Online ticket scams

A woman from Milton Keynes is helping warn people about websites selling fake concert and events tickets.

Vanessa Cook - who's from Kents Hill - lost more than £120 when she thought she was buying tickets to see comedian Peter Kay.

Mrs Cook made the payment online in November, for the show in May, but became worried when she didn't hear anything from the company she'd booked through. When she tried to phone them there was no answer and the website had stopped working.

After searching online further Mrs Cook found comments from other customers who had also paid money to the company and had never received their tickets.

Mrs Cook told Heart the website looked genuine:

"It was very professionally done. It looked absolutely legitimate. I'd searched for tickets and it wasn't the first one that came up - I looked at 2 or 3. It looked fine and when it took me through to the payment everything was absolutely spot on and I got the confirmation e mail straight back."

She now knows that the only tell-tale sign that things weren't right is that there was no registered company number on the website.

Mrs Cook has also learnt that checking the total amount she had been charged on her bank statement could have helped uncover the scam earlier:

"When you're quite excited about buying tickets to something and you're really looking forward to it, you just kind of buy them and pay for them. And what you're really looking for when your statement comes is to make sure the money's gone out - you're not really checking to the penny the amount [you've paid]. Because the thing that was then pointed out to us was the amounts didn't match exactly because there was a currency conversion involved."

Mrs Cook's warning comes at the start of a campaign to try and stop other people in Milton Keynes falling victim to similar scam sites.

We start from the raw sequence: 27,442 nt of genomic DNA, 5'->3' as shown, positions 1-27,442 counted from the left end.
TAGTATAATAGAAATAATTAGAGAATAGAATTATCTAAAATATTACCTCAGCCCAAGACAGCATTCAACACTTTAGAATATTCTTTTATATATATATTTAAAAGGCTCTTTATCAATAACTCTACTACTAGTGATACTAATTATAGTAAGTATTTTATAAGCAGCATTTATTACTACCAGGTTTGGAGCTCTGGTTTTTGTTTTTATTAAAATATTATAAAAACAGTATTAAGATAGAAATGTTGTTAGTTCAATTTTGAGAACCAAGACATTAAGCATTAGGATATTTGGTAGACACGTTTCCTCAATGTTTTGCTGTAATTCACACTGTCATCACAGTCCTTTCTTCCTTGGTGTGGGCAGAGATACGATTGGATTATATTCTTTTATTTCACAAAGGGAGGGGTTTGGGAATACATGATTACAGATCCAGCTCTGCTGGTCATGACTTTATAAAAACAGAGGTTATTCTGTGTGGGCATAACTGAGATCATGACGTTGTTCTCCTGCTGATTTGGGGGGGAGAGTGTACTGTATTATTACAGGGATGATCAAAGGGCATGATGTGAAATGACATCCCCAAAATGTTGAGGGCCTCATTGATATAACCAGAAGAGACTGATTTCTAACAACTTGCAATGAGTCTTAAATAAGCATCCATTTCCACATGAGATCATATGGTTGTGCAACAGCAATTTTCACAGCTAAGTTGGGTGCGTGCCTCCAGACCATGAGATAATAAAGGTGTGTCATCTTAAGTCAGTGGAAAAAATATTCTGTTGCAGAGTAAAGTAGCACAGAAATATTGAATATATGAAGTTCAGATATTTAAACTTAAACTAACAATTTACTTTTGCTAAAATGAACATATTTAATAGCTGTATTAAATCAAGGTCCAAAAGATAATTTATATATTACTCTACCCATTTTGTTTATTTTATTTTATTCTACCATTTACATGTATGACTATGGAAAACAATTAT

It's being run by the Office of Fair Trading to coincide with summer concerts - like the ones coming up at the MK Bowl.

The Just Tick It campaign urges concert-goers to follow this checklist before paying any money: 

  • How has the website got the tickets to sell? Check with the festival to find out when tickets are being released for sale and when the tickets will be sent out
  • What are others saying about the website? Search the internet to find out what other people’s experiences have been
  • How can you contact the company? Check that you know their full geographic address and check they have a working landline phone number
  • Can they provide ticket details? Ensure that the face value of the tickets and the seat location/festival area are clearly listed
  • Do they provide refunds? Make sure there is a refund policy in case something goes wrong

 For more information about scam ticket websites and how to protect yourself visit:

Mrs Cook added:

“We are obviously disappointed that we did not get to see the show and are £123 out of pocket. What I tell people now is to check everything; don’t assume that because a website looks ok it will be ok, dig further. From now on I will stick with the big boys if I want to buy tickets.’

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